Can we move back from a precipice for the Williams-Colpitt Lakes Watershed? 25Jan2022

The Developer’s property borders the
uppermost  of the of the two Catamaran
Ponds at the top of the Williams-Colpitt Lakes

The Nova Scotia Utility and Review Board (NSURB) will hold a hearing on March 30, 2022 to consider an appeal by a developer to reverse the decision of the Halifax and West Community Council to turn down his request to rezone properties bordering a wetland at the top of the Williams-Colpitt Lakes Watershed.

The public will have the opportunity to speak at the hearing and/or make written submissions.

Written comments must be received by the Board by 2:00 p.m., Friday, February 4, 2022.

To speak at the hearing one must notify the board by 2:00 p.m., Friday, February 4, 2022

View details on the WLCC (Williams Lake Conservation Co.) website

View Some related documents, events by date

Questions? Use the Contact Us button on the Williams Lake Conservation Company website at

From the WLCC Jan 22, 2022:

The Williams Lake Conservation Company sees four primary issues significant to this appeal. Which are you concerned about? Please feel free to use or reference these issues in any submission you make.

Wetland: The Catamaran Ponds are located at the top of the Williams Lake watershed. The development will have a major negative impact on the function of the wetlands surrounding Catamaran Ponds, and ultimately on the water quality of Governors Brook, Colpitt Lake and Williams Lake. The wetlands provide a breeding ground and resting spot for birds, and a home to amphibians and mammals.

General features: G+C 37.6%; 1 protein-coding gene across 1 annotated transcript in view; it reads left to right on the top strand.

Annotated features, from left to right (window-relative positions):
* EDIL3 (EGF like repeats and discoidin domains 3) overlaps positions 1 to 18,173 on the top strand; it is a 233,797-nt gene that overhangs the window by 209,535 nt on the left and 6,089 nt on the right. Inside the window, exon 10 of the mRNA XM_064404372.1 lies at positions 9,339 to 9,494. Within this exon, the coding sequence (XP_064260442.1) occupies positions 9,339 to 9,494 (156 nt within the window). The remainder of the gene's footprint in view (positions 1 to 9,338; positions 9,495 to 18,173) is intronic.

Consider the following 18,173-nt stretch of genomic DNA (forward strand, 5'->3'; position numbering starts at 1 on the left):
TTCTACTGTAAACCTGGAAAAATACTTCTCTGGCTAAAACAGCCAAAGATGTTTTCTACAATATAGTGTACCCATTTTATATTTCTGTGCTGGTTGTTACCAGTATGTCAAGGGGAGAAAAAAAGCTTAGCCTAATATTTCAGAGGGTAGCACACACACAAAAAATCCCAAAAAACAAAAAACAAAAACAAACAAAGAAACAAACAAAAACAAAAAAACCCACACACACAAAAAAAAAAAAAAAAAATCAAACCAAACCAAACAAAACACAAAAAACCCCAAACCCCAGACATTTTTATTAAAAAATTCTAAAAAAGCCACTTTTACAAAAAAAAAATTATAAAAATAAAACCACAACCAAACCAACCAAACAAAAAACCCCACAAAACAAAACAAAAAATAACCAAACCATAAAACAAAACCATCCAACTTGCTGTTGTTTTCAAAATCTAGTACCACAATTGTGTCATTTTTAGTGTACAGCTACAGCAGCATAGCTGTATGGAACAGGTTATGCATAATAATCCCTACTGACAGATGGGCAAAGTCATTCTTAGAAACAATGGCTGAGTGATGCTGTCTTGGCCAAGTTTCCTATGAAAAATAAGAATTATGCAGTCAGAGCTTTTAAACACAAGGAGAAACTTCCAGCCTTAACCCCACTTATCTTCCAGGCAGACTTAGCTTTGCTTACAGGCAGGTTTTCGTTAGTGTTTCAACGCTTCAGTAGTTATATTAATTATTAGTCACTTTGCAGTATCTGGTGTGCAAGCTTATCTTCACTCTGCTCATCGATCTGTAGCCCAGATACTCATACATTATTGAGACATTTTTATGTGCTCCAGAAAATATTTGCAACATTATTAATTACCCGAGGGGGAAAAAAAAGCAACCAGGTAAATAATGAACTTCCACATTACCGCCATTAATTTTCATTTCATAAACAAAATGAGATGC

Density: The developer proposes a building that is too large for the two small lots at 48 – 50 Old Sambro Road, and will therefore be accommodating underground parking for 13 vehicles. Construction of the building in order to accommodate parking will entail blasting, creating run off of sediment into the Catamaran Ponds, and will negatively impact those living in the neighbourhood.

Wildlife Corridor: Residents in the area report regular sightings of animals such as deer, fox, and rabbits. The building will block the corridor. The steep slope behind the building will necessitate a fence, further blocking wildlife.

Traffic: The developer downplays the impact the development will have on the traffic on Old Sambro Road. Did you know that the solution proposed is to restrict traffic to right-in/right-out? This means that traffic entering the development will be by a right hand turn only, and traffic leaving the development will be by right hand turn only. This is an inadequate solution to the traffic in the vicinity of the intersection of Old Sambro Road and Dunbrack Street.

This is your community! It is important to support your Community Council which voted against this development!

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